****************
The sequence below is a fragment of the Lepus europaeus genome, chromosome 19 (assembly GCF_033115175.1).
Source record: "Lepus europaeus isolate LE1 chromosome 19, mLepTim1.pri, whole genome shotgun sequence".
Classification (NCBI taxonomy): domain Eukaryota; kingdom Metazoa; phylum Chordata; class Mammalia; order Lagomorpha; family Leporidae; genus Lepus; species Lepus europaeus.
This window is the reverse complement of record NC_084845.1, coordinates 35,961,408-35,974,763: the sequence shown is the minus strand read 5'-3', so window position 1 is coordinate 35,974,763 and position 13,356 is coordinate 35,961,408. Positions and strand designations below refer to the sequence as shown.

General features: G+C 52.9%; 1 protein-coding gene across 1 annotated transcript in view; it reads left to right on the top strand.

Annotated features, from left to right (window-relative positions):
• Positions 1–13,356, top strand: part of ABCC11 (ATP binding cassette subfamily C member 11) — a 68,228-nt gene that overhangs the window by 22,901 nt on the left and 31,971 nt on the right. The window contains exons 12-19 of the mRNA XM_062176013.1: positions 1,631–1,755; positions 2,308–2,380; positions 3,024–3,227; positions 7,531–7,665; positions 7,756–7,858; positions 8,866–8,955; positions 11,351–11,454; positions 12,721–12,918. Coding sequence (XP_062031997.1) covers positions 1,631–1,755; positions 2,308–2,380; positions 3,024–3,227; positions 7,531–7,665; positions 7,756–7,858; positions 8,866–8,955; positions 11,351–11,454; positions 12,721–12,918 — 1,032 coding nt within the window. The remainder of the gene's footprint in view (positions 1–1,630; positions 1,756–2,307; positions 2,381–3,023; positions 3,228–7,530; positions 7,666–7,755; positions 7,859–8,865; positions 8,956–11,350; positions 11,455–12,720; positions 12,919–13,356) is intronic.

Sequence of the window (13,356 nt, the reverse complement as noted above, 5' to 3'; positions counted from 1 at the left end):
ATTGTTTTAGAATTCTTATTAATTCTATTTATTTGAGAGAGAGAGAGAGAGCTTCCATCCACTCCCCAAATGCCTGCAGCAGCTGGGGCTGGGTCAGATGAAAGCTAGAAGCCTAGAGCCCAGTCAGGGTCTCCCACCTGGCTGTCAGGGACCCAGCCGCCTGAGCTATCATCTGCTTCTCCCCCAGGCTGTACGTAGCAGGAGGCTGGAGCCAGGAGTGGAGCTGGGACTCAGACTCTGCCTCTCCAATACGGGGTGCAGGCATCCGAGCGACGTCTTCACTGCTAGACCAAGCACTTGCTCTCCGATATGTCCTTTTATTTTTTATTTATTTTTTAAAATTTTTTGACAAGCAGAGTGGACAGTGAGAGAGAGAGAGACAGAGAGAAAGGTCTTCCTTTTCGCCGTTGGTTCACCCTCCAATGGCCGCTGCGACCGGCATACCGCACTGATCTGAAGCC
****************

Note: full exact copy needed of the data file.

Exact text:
The sequence below is a fragment of the Lepus europaeus genome, chromosome 19 (assembly GCF_033115175.1).
Source record: "Lepus europaeus isolate LE1 chromosome 19, mLepTim1.pri, whole genome shotgun sequence".
Classification (NCBI taxonomy): domain Eukaryota; kingdom Metazoa; phylum Chordata; class Mammalia; order Lagomorpha; family Leporidae; genus Lepus; species Lepus europaeus.
This window is the reverse complement of record NC_084845.1, coordinates 35,961,408-35,974,763: the sequence shown is the minus strand read 5'-3', so window position 1 is coordinate 35,974,763 and position 13,356 is coordinate 35,961,408. Positions and strand designations below refer to the sequence as shown.

General features: G+C 52.9%; 1 protein-coding gene across 1 annotated transcript in view; it reads left to right on the top strand.

Annotated features, from left to right (window-relative positions):
• Positions 1–13,356, top strand: part of ABCC11 (ATP binding cassette subfamily C member 11) — a 68,228-nt gene that overhangs the window by 22,901 nt on the left and 31,971 nt on the right. The window contains exons 12-19 of the mRNA XM_062176013.1: positions 1,631–1,755; positions 2,308–2,380; positions 3,024–3,227; positions 7,531–7,665; positions 7,756–7,858; positions 8,866–8,955; positions 11,351–11,454; positions 12,721–12,918. Coding sequence (XP_062031997.1) covers positions 1,631–1,755; positions 2,308–2,380; positions 3,024–3,227; positions 7,531–7,665; positions 7,756–7,858; positions 8,866–8,955; positions 11,351–11,454; positions 12,721–12,918 — 1,032 coding nt within the window. The remainder of the gene's footprint in view (positions 1–1,630; positions 1,756–2,307; positions 2,381–3,023; positions 3,228–7,530; positions 7,666–7,755; positions 7,859–8,865; positions 8,956–11,350; positions 11,455–12,720; positions 12,919–13,356) is intronic.

Sequence of the window (13,356 nt, the reverse complement as noted above, 5' to 3'; positions counted from 1 at the left end):
ATTGTTTTAGAATTCTTATTAATTCTATTTATTTGAGAGAGAGAGAGAGAGCTTCCATCCACTCCCCAAATGCCTGCAGCAGCTGGGGCTGGGTCAGATGAAAGCTAGAAGCCTAGAGCCCAGTCAGGGTCTCCCACCTGGCTGTCAGGGACCCAGCCGCCTGAGCTATCATCTGCTTCTCCCCCAGGCTGTACGTAGCAGGAGGCTGGAGCCAGGAGTGGAGCTGGGACTCAGACTCTGCCTCTCCAATACGGGGTGCAGGCATCCGAGCGACGTCTTCACTGCTAGACCAAGCACTTGCTCTCCGATATGTCCTTTTATTTTTTATTTATTTTTTAAAATTTTTTGACAAGCAGAGTGGACAGTGAGAGAGAGAGAGACAGAGAGAAAGGTCTTCCTTTTCGCCGTTGGTTCACCCTCCAATGGCCGCTGCGACCGGCATACCGCACTGATCTGAAGCC